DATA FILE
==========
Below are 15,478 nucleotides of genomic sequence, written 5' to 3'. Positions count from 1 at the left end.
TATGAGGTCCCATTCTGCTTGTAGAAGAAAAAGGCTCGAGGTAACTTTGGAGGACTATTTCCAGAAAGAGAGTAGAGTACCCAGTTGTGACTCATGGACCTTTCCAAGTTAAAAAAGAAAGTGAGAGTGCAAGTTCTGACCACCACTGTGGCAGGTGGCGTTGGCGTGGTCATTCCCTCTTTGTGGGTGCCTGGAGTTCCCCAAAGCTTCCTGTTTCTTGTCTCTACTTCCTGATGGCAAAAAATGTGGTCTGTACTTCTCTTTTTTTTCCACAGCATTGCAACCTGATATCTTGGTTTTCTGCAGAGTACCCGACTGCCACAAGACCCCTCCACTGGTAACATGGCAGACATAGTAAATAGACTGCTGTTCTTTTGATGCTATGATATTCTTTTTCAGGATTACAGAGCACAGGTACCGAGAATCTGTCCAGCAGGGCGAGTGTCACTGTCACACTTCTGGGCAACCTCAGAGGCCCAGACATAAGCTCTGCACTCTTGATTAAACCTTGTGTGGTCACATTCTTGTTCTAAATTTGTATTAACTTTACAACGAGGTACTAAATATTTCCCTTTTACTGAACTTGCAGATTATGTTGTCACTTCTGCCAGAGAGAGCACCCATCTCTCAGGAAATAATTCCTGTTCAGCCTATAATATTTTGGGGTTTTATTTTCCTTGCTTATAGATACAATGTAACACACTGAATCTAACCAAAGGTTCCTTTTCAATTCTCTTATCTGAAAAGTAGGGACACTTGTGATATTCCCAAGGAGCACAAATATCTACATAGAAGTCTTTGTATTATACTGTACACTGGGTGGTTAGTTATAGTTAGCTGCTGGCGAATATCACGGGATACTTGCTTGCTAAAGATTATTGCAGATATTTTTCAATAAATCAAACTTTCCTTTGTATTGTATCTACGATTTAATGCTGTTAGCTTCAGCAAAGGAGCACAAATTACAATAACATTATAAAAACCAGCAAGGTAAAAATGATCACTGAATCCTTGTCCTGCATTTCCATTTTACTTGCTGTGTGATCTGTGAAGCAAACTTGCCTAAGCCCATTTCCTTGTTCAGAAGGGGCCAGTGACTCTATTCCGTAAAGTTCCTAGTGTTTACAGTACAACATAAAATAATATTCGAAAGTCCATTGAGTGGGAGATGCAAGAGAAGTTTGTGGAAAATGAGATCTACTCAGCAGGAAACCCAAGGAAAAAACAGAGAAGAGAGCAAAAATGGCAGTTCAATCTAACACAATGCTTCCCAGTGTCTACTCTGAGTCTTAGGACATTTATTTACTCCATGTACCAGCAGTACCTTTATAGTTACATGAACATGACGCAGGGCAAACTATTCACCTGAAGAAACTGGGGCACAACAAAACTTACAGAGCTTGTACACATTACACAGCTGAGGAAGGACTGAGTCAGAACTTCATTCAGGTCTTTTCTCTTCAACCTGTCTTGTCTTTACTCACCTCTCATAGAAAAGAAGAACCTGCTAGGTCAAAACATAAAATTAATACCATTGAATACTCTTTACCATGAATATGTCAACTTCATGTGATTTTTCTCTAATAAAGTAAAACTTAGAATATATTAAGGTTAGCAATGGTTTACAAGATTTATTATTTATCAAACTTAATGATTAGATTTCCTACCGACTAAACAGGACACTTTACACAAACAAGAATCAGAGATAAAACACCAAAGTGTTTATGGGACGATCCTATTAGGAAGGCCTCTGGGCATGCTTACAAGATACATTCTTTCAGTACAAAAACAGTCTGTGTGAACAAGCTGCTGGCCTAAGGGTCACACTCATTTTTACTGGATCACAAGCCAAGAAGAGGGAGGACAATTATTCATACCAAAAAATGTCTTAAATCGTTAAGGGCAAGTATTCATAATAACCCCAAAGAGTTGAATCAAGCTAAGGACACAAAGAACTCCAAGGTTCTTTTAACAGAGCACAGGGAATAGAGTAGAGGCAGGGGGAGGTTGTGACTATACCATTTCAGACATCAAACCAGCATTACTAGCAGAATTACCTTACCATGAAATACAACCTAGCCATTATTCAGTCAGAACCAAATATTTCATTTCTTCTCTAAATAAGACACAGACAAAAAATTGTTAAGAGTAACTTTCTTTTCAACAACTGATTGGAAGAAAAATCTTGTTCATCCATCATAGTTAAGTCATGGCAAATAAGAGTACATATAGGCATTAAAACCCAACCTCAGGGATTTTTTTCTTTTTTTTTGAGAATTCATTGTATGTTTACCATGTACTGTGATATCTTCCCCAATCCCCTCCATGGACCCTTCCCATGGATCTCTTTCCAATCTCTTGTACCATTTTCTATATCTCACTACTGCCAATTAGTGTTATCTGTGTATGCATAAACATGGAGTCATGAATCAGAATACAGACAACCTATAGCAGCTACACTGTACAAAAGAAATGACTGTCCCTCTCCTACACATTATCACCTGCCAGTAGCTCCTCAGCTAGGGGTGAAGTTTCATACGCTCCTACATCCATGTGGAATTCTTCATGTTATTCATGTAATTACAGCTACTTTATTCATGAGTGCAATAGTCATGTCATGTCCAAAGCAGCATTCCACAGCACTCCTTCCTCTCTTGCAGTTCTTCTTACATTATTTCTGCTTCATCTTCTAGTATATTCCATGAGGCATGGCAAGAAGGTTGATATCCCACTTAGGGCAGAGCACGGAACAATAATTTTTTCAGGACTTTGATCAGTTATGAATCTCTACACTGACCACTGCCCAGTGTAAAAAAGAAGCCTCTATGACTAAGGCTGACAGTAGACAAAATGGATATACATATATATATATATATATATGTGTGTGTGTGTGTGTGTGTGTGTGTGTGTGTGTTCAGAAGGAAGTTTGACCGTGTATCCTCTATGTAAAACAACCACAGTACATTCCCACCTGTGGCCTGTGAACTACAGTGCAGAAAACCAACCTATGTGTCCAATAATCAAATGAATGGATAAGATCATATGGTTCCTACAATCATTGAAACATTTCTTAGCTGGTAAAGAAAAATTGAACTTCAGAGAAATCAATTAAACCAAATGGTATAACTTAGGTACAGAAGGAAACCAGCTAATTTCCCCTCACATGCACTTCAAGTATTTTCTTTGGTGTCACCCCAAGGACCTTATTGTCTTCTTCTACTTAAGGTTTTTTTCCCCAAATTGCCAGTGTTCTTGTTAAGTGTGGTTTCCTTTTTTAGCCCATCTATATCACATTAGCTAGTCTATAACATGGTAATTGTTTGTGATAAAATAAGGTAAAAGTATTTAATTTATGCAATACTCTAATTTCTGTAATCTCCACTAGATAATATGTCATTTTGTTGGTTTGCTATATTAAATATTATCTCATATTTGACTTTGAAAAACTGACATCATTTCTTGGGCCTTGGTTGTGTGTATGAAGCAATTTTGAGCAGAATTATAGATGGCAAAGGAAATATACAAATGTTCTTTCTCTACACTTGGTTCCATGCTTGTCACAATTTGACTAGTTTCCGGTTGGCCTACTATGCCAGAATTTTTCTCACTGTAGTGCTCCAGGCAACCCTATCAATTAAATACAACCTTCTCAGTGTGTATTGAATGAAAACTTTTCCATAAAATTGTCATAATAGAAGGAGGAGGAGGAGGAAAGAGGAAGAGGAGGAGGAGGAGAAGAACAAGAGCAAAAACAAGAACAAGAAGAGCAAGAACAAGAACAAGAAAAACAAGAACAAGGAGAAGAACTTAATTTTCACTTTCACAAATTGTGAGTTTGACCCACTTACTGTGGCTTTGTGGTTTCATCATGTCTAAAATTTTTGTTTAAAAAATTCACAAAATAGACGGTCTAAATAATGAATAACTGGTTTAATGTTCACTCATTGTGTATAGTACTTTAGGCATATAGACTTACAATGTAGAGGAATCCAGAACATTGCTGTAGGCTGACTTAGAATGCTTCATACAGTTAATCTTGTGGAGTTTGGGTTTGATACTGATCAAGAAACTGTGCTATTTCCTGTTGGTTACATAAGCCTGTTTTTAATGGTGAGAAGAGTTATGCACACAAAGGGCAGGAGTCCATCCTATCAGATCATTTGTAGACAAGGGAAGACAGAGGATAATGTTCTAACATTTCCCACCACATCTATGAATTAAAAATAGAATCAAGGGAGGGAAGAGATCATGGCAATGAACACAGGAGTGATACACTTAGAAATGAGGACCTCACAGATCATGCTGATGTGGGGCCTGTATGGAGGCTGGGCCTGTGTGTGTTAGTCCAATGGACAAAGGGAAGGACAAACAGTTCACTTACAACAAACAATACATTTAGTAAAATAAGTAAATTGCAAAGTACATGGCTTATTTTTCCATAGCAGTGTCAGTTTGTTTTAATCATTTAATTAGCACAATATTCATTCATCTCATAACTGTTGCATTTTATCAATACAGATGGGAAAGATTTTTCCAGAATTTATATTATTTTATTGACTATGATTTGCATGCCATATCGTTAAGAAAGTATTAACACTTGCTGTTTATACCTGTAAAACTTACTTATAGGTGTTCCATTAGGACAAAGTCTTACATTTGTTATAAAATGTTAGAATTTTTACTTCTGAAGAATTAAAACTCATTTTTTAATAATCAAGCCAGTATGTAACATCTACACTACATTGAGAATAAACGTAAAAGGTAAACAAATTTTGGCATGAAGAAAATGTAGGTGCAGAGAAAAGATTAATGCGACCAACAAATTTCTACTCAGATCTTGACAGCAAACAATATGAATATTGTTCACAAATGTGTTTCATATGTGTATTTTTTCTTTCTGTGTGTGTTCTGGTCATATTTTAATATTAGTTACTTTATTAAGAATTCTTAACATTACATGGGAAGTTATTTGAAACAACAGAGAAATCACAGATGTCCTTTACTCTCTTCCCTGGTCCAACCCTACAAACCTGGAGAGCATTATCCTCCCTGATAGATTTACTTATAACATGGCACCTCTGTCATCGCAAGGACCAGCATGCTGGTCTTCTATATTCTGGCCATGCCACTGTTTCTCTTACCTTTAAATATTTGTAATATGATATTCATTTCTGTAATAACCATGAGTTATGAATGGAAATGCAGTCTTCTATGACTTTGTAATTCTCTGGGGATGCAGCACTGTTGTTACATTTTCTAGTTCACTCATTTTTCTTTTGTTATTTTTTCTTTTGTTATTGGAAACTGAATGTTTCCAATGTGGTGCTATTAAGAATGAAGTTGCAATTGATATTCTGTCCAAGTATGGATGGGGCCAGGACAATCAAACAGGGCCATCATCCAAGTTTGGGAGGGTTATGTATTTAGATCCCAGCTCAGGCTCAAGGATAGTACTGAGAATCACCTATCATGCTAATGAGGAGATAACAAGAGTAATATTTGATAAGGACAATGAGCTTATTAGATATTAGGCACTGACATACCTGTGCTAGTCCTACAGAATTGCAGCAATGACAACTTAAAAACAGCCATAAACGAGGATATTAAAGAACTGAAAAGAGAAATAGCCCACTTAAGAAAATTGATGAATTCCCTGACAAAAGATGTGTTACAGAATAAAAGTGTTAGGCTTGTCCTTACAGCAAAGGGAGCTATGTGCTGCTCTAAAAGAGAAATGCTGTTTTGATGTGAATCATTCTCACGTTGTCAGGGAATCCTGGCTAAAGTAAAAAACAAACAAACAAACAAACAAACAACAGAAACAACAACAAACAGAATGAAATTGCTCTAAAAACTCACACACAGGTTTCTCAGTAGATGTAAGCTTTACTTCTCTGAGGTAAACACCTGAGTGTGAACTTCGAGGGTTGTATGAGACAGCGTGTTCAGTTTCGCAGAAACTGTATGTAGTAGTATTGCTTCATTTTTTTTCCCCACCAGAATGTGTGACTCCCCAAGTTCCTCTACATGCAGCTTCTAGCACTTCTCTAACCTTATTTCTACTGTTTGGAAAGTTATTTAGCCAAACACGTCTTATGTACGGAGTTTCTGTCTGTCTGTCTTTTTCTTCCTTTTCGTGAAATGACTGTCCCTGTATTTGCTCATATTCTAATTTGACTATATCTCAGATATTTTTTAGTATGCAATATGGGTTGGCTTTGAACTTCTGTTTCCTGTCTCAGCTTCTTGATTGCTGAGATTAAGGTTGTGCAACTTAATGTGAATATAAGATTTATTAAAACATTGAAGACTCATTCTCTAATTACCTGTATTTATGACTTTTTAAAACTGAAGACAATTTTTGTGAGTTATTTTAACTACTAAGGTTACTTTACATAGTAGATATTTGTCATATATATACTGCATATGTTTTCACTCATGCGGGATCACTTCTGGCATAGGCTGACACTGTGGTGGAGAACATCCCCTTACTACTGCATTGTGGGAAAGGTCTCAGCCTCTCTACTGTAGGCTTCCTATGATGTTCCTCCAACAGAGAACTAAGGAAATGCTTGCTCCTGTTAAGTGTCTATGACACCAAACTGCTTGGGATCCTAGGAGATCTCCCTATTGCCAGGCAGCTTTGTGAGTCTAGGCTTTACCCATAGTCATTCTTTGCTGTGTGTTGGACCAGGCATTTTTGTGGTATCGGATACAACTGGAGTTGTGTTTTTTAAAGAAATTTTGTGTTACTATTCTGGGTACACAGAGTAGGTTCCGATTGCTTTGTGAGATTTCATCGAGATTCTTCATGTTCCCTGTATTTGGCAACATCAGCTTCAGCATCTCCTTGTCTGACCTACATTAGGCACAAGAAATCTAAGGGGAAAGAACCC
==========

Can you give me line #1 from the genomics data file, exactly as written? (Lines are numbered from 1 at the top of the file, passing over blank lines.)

Below are 15,478 nucleotides of genomic sequence, written 5' to 3'. Positions count from 1 at the left end.